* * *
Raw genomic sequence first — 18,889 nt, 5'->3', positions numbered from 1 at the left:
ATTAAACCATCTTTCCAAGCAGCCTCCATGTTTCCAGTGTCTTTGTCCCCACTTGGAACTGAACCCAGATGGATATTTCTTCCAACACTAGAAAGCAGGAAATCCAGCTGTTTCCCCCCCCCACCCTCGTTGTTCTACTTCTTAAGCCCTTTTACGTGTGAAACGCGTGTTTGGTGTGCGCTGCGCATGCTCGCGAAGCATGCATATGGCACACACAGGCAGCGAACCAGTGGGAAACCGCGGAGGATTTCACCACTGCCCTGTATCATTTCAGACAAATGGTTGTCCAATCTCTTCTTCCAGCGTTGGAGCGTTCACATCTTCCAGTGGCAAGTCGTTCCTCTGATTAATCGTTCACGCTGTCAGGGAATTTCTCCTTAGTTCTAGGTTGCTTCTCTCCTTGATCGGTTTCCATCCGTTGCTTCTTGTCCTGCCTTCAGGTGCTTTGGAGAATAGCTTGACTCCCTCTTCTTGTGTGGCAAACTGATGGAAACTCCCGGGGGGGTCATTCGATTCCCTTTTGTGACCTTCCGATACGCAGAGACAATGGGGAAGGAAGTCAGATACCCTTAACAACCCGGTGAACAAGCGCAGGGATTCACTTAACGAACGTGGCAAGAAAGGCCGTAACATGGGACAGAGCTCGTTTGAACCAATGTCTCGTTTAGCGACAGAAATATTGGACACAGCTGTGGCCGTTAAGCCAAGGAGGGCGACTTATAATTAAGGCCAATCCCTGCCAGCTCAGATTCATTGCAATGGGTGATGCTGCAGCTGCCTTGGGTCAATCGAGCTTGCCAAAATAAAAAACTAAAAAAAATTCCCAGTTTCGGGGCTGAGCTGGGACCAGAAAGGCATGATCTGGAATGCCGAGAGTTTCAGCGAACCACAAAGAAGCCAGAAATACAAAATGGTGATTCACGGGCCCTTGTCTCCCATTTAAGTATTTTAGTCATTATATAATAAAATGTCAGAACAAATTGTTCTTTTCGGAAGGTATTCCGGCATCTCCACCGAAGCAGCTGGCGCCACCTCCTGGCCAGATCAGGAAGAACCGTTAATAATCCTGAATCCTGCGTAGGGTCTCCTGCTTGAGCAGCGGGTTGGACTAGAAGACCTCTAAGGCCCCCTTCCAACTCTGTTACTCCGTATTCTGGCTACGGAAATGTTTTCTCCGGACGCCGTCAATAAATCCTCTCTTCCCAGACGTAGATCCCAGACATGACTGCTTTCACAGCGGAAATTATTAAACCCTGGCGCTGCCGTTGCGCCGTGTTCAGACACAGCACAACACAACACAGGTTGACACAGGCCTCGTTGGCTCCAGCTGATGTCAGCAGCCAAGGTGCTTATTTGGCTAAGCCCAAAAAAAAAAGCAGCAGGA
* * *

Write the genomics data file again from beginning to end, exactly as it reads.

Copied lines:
Raw genomic sequence first — 18,889 nt, 5'->3', positions numbered from 1 at the left:
ATTAAACCATCTTTCCAAGCAGCCTCCATGTTTCCAGTGTCTTTGTCCCCACTTGGAACTGAACCCAGATGGATATTTCTTCCAACACTAGAAAGCAGGAAATCCAGCTGTTTCCCCCCCCCACCCTCGTTGTTCTACTTCTTAAGCCCTTTTACGTGTGAAACGCGTGTTTGGTGTGCGCTGCGCATGCTCGCGAAGCATGCATATGGCACACACAGGCAGCGAACCAGTGGGAAACCGCGGAGGATTTCACCACTGCCCTGTATCATTTCAGACAAATGGTTGTCCAATCTCTTCTTCCAGCGTTGGAGCGTTCACATCTTCCAGTGGCAAGTCGTTCCTCTGATTAATCGTTCACGCTGTCAGGGAATTTCTCCTTAGTTCTAGGTTGCTTCTCTCCTTGATCGGTTTCCATCCGTTGCTTCTTGTCCTGCCTTCAGGTGCTTTGGAGAATAGCTTGACTCCCTCTTCTTGTGTGGCAAACTGATGGAAACTCCCGGGGGGGTCATTCGATTCCCTTTTGTGACCTTCCGATACGCAGAGACAATGGGGAAGGAAGTCAGATACCCTTAACAACCCGGTGAACAAGCGCAGGGATTCACTTAACGAACGTGGCAAGAAAGGCCGTAACATGGGACAGAGCTCGTTTGAACCAATGTCTCGTTTAGCGACAGAAATATTGGACACAGCTGTGGCCGTTAAGCCAAGGAGGGCGACTTATAATTAAGGCCAATCCCTGCCAGCTCAGATTCATTGCAATGGGTGATGCTGCAGCTGCCTTGGGTCAATCGAGCTTGCCAAAATAAAAAACTAAAAAAAATTCCCAGTTTCGGGGCTGAGCTGGGACCAGAAAGGCATGATCTGGAATGCCGAGAGTTTCAGCGAACCACAAAGAAGCCAGAAATACAAAATGGTGATTCACGGGCCCTTGTCTCCCATTTAAGTATTTTAGTCATTATATAATAAAATGTCAGAACAAATTGTTCTTTTCGGAAGGTATTCCGGCATCTCCACCGAAGCAGCTGGCGCCACCTCCTGGCCAGATCAGGAAGAACCGTTAATAATCCTGAATCCTGCGTAGGGTCTCCTGCTTGAGCAGCGGGTTGGACTAGAAGACCTCTAAGGCCCCCTTCCAACTCTGTTACTCCGTATTCTGGCTACGGAAATGTTTTCTCCGGACGCCGTCAATAAATCCTCTCTTCCCAGACGTAGATCCCAGACATGACTGCTTTCACAGCGGAAATTATTAAACCCTGGCGCTGCCGTTGCGCCGTGTTCAGACACAGCACAACACAACACAGGTTGACACAGGCCTCGTTGGCTCCAGCTGATGTCAGCAGCCAAGGTGCTTATTTGGCTAAGCCCAAAAAAAAAAGCAGCAGGA